An Application Programming Interface, or “API,” is a useful tool that helps programmers determine how different software applications interact with another. Managing these is important for keeping complex programming projects moving forward. Tools are only useful if used correctly, and keeping the interactions both between distinct APIs and the systems they represent as flexible as possible is important if you plan on using them for a long period of time.
API management can require an intense understanding of everything that it entails. Not only do you need to keep track of multiple APIs and their associated applications, but you also need to know how these application ecosystems interact with each other both in broad terms and in specific edge cases. That being said, you might be able to simplify the task by keeping in mind the “three S’s” of API management: Scalability, Security, and Support.
Scalability is helpful when your API needs to expand, so solving these problems needs to be a priority. Cybersecurity is also a major concern that many people have, and if your system isn’t very secure then you will find that it will not be very widely adopted. Support, lastly, deals with supporting developers when they are creating and maintaining an API. This is by no means the least of the S’s, either. Having ample documentation is a necessity for any project that involves software, and maintaining a large system that has a rotating cast of developers that all lack documentation would be extremely difficult or even impossible to do in any reasonable time frame.
Not all application programming interfaces are the same, either. You can have APIs that manage software that is handled internally called “internal APIs”, APIs that interface with an end-user called “public APIs,” and “partner APIs” that are more limited in scope but are specialized for the purpose of reducing the amount of time and effort required to apply them. These different applications of APIs do not vary so much that the underlying coding concepts are different, per se, but they are all different applications of the same concepts in ways that optimize the scalability and security of your API ecosystem.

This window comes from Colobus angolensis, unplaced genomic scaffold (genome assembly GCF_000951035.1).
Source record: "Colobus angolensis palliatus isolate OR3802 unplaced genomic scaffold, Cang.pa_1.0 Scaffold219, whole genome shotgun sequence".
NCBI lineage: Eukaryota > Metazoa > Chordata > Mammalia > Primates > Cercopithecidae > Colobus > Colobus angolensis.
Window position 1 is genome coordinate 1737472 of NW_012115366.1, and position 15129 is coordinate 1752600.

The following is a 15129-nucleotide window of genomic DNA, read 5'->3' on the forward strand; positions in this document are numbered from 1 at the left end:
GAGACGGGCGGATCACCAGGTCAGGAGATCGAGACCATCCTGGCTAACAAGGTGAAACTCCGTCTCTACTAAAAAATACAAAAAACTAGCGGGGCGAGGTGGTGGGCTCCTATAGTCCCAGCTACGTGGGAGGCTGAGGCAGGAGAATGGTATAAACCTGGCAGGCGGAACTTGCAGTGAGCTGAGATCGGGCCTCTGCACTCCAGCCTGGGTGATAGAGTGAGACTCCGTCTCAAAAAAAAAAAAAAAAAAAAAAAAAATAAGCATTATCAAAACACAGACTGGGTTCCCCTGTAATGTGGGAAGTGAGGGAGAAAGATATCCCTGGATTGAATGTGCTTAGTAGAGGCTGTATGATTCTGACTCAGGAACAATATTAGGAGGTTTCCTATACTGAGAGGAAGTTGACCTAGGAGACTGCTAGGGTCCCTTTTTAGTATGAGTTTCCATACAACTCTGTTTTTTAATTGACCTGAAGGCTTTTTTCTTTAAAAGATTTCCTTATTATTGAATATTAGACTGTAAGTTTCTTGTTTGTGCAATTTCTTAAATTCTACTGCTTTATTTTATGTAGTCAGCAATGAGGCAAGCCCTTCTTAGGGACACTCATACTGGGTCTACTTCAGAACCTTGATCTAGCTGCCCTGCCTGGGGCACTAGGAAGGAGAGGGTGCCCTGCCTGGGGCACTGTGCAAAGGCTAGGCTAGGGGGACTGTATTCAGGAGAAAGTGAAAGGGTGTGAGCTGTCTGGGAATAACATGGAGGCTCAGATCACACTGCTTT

If you’re wondering what is API management, it’s actually pretty simple. API management encompasses all the higher-level aspects of an API implementation from its creation to the analysis of its performance. Figuring out how to get your API in the hands of a consumer base also falls under the purview of API management, as you will need a saleable purpose for your API if you are going to make any money from its development.
One major security aspect of API management, though, is how you handle the API gateway between the public uses of your API and that API’s backend functionality. Many software applications tend to function as a system of public, private, and protected functions that allow the end-user to interact with that software without exposing its inner workings to unwanted manipulation, and this extends even to the higher-level interactions between different applications and sometimes even how different APIs interact with each other. It is for this reason that you should map out the different components of your APIs and their possible interactions so you don’t accidentally introduce a hole in your system that could be taken advantage of.
An API will ultimately reflect the goals of the company that made it, but the basic concepts behind the design of an API can be used to work toward a specific goal. That is where API management comes in. Software developers, individually, will ideally have an in-depth knowledge of the specific API layer in which they operate and maybe even have knowledge of adjacent layers, but regardless of how these APIs fit together you will need to make sure they are getting the job done.